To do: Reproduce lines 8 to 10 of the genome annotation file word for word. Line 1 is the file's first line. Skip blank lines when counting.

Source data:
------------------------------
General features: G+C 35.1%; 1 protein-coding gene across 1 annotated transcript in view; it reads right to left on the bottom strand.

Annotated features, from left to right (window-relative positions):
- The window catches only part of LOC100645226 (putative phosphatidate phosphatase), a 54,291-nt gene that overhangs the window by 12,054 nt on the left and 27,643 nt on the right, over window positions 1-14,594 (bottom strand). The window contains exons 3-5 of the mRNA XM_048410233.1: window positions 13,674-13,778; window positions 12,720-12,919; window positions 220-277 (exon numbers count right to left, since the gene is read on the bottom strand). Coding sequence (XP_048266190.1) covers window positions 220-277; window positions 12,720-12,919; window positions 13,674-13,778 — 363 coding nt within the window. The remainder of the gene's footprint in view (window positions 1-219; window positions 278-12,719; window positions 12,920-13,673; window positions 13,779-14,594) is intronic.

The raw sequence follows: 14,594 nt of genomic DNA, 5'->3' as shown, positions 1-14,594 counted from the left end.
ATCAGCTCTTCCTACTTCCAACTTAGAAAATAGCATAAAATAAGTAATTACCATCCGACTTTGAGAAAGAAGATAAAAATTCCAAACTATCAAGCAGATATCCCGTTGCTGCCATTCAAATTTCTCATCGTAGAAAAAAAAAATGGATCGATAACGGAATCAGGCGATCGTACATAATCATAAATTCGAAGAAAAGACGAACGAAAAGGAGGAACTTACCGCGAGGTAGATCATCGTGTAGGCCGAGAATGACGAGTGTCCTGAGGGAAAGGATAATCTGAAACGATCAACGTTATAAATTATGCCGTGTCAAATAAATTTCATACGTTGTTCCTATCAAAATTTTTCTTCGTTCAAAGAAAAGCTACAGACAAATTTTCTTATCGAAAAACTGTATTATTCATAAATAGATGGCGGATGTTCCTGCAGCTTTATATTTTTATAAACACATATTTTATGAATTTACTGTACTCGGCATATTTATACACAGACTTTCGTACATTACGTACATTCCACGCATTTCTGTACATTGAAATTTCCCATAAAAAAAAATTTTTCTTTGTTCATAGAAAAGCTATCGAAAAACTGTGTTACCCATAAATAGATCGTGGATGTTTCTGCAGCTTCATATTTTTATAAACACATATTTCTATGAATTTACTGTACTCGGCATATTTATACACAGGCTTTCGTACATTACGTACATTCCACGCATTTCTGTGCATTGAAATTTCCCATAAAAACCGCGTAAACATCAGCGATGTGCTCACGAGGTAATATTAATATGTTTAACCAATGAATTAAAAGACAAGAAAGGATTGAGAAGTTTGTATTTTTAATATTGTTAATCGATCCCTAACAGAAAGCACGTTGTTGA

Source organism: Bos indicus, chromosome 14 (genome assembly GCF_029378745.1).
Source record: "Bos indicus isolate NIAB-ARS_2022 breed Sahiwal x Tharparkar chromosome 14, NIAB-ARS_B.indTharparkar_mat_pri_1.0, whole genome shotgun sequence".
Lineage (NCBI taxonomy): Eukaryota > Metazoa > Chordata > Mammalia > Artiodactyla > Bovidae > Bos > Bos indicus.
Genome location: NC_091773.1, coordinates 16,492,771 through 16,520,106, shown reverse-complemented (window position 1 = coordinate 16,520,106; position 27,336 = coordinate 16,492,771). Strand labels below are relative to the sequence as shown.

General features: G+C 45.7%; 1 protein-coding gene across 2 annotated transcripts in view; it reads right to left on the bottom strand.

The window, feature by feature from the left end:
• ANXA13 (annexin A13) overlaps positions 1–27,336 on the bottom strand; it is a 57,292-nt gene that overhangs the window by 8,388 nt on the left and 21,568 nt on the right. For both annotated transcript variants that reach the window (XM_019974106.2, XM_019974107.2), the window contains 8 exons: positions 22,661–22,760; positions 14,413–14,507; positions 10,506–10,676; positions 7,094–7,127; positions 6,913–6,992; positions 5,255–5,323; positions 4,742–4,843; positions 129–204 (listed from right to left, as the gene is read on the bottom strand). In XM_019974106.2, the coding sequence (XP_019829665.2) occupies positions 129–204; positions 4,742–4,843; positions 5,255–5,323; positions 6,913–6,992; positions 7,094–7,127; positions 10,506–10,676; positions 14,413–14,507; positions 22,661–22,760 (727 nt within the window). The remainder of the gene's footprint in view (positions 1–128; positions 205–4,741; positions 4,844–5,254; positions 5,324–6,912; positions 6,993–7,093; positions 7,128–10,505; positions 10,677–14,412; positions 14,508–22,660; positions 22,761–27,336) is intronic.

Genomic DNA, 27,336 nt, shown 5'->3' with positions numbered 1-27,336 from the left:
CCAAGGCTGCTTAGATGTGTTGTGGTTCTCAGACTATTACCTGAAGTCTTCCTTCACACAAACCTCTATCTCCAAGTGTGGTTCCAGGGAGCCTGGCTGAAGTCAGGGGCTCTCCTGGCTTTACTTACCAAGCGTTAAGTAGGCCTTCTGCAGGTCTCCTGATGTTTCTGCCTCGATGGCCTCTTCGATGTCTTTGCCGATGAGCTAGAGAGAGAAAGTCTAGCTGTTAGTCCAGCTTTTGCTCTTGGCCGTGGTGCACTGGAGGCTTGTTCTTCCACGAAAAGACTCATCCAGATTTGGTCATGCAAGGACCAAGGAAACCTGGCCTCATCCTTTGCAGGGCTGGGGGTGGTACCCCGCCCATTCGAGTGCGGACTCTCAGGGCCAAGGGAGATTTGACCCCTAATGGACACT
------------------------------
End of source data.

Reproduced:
Lineage (NCBI taxonomy): Eukaryota > Metazoa > Chordata > Mammalia > Artiodactyla > Bovidae > Bos > Bos indicus.
Genome location: NC_091773.1, coordinates 16,492,771 through 16,520,106, shown reverse-complemented (window position 1 = coordinate 16,520,106; position 27,336 = coordinate 16,492,771). Strand labels below are relative to the sequence as shown.

General features: G+C 45.7%; 1 protein-coding gene across 2 annotated transcripts in view; it reads right to left on the bottom strand.